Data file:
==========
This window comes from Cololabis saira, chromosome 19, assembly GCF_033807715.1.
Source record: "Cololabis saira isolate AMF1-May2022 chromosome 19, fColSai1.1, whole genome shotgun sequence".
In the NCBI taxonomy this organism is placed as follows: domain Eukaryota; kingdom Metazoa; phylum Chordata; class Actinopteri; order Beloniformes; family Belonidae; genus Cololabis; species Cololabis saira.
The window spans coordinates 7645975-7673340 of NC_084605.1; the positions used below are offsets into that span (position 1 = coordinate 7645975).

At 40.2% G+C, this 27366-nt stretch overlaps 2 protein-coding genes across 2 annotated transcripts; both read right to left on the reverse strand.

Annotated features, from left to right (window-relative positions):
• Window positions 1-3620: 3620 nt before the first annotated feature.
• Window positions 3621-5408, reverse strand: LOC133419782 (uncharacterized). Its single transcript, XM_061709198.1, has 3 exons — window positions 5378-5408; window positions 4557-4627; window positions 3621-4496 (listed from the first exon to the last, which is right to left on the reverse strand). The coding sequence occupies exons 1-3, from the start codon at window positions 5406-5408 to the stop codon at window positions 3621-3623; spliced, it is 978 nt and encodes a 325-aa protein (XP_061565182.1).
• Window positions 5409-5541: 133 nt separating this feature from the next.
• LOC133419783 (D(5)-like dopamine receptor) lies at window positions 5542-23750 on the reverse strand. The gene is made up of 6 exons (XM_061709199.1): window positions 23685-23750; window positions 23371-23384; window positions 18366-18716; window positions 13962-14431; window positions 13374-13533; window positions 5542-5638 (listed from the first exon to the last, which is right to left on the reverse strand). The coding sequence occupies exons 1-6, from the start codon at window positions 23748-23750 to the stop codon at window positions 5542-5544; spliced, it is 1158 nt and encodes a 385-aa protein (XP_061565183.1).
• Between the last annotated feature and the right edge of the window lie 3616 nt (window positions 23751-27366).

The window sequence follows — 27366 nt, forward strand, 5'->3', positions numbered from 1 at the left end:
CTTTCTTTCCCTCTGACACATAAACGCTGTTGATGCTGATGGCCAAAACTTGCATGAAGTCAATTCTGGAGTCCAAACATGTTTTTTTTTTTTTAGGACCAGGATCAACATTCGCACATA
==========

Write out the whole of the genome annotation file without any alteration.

This window comes from Cololabis saira, chromosome 19, assembly GCF_033807715.1.
Source record: "Cololabis saira isolate AMF1-May2022 chromosome 19, fColSai1.1, whole genome shotgun sequence".
In the NCBI taxonomy this organism is placed as follows: domain Eukaryota; kingdom Metazoa; phylum Chordata; class Actinopteri; order Beloniformes; family Belonidae; genus Cololabis; species Cololabis saira.
The window spans coordinates 7645975-7673340 of NC_084605.1; the positions used below are offsets into that span (position 1 = coordinate 7645975).

At 40.2% G+C, this 27366-nt stretch overlaps 2 protein-coding genes across 2 annotated transcripts; both read right to left on the reverse strand.

Annotated features, from left to right (window-relative positions):
• Window positions 1-3620: 3620 nt before the first annotated feature.
• Window positions 3621-5408, reverse strand: LOC133419782 (uncharacterized). Its single transcript, XM_061709198.1, has 3 exons — window positions 5378-5408; window positions 4557-4627; window positions 3621-4496 (listed from the first exon to the last, which is right to left on the reverse strand). The coding sequence occupies exons 1-3, from the start codon at window positions 5406-5408 to the stop codon at window positions 3621-3623; spliced, it is 978 nt and encodes a 325-aa protein (XP_061565182.1).
• Window positions 5409-5541: 133 nt separating this feature from the next.
• LOC133419783 (D(5)-like dopamine receptor) lies at window positions 5542-23750 on the reverse strand. The gene is made up of 6 exons (XM_061709199.1): window positions 23685-23750; window positions 23371-23384; window positions 18366-18716; window positions 13962-14431; window positions 13374-13533; window positions 5542-5638 (listed from the first exon to the last, which is right to left on the reverse strand). The coding sequence occupies exons 1-6, from the start codon at window positions 23748-23750 to the stop codon at window positions 5542-5544; spliced, it is 1158 nt and encodes a 385-aa protein (XP_061565183.1).
• Between the last annotated feature and the right edge of the window lie 3616 nt (window positions 23751-27366).

The window sequence follows — 27366 nt, forward strand, 5'->3', positions numbered from 1 at the left end:
CTTTCTTTCCCTCTGACACATAAACGCTGTTGATGCTGATGGCCAAAACTTGCATGAAGTCAATTCTGGAGTCCAAACATGTTTTTTTTTTTTTAGGACCAGGATCAACATTCGCACATA